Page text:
If you become VAT registered (you need to do this if your turnover exceeds £85K pa, or you can also opt to register voluntarily), as many contractors do, you can also reclaim the VAT element of your expenses which you incur before company formation on:

  • Any goods or products you bought up to four years prior to commencement.
  • Any services you incur up to six months before the start of trade.

The Corporation Tax Act 2009 covers pre-trading expenses in more detail.

Please also see VAT notice HMRC VIT32000. This further explains the process when you reclaim VAT on pre-incorporation expenses treatment.

Once your trading starts, you can claim much of the above-listed costs. This is in addition to any other new costs you incur while you run your new business.

Keeping receipts

As with all business expenditures, you should keep evidence that the money was spent. This comes in the form of a receipt or invoice.

Nowadays, many retailers will ask for your email address with the move to digital. When you give them this, they can send the receipt to you digitally. Therefore, you should store your receipts, both paper and electronic, in an organised format, and as a result, you can view these later on if the need arises.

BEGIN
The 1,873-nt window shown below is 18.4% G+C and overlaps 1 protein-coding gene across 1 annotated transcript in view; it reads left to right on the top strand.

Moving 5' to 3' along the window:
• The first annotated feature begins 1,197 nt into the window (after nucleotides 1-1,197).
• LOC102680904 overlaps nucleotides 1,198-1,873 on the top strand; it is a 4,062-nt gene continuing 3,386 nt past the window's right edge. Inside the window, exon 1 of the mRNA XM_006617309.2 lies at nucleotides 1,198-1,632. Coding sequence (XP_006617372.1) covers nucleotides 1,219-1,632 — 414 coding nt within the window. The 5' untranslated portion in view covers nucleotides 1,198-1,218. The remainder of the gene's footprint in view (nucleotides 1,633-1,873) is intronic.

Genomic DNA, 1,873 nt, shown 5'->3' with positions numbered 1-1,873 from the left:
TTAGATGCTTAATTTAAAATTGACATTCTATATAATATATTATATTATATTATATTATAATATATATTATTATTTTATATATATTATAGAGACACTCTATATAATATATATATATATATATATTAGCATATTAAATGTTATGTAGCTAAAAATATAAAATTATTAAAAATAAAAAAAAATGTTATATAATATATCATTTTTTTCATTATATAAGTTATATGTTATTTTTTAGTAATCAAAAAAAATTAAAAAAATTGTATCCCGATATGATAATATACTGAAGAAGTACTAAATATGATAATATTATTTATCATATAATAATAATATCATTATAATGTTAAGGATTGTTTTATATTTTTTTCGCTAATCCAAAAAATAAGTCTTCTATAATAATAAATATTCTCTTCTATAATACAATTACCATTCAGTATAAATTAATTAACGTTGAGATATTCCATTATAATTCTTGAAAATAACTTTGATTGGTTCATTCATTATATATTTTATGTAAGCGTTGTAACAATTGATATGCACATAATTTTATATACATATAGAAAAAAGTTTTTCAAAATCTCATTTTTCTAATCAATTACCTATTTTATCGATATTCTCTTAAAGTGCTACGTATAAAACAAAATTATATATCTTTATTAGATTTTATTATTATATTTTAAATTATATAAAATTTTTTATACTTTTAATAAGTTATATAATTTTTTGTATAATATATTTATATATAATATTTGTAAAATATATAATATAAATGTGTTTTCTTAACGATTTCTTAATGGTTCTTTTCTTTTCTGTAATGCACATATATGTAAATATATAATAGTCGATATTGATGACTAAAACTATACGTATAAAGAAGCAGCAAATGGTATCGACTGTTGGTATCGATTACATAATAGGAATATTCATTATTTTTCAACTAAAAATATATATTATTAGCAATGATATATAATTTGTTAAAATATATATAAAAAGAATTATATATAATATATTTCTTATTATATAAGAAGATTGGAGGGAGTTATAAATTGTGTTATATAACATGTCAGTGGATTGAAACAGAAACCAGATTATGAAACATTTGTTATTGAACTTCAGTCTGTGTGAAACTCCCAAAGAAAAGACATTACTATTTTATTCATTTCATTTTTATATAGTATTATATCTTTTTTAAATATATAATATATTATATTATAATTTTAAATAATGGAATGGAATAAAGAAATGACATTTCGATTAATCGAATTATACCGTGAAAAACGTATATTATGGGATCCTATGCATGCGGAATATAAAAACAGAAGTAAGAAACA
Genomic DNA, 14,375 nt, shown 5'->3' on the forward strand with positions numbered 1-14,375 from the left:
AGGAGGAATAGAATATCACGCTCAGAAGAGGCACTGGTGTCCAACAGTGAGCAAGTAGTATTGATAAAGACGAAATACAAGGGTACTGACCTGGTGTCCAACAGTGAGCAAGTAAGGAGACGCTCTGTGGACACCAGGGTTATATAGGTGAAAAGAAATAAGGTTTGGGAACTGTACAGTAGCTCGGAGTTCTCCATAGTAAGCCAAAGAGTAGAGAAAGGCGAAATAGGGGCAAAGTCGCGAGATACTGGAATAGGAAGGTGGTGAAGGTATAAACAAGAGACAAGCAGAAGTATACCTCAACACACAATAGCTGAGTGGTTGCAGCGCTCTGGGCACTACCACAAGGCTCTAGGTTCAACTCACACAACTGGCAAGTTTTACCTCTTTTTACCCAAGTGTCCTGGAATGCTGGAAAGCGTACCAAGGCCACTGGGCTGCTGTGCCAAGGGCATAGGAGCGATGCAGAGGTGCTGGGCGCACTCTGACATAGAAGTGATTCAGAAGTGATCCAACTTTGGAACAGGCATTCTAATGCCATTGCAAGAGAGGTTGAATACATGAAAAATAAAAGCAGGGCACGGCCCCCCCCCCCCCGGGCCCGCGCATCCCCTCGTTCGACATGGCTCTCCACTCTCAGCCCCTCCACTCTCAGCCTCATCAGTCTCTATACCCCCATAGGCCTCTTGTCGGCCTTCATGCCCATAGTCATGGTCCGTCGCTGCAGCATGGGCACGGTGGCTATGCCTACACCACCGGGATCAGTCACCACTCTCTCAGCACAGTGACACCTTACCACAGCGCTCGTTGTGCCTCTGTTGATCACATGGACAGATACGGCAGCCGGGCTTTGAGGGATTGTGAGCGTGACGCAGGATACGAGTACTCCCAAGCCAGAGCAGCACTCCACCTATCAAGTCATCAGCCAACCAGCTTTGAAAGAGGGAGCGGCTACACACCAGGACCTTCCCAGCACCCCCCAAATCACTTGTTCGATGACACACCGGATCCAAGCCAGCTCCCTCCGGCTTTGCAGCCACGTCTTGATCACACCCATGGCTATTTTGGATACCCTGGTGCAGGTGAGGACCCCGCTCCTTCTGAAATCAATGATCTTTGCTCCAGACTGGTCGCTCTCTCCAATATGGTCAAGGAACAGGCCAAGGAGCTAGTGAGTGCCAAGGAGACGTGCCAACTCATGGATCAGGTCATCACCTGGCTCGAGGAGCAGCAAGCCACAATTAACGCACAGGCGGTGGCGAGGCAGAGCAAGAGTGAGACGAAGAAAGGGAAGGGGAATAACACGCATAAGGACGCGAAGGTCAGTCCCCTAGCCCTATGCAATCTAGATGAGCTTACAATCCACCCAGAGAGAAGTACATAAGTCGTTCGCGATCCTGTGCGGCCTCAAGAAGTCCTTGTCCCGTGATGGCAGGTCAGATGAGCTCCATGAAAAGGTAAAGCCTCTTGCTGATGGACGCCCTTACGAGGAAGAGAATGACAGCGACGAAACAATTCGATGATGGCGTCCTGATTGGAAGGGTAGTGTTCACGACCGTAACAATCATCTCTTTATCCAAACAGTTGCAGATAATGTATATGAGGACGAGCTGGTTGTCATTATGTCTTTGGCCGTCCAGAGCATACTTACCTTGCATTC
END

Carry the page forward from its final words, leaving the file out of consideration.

Final thoughts 

It is essential to know about pre-trading expenses when you start your own business. These are expenses before incorporation and both company directors and self-employed people can save tax when they make a claim for these.

When you run a company, the expenses will show as costs in your company’s first set of financial accounts. When you are self-employed, you will include the expenses as costs in the self-employment section on your personal tax return.

We hope this guide will help you when you start your own business.

Link to Contractor Advice UK group on


Published On: August 1st, 2022 / Categories: First timer guide, Starting Up Your Own Company /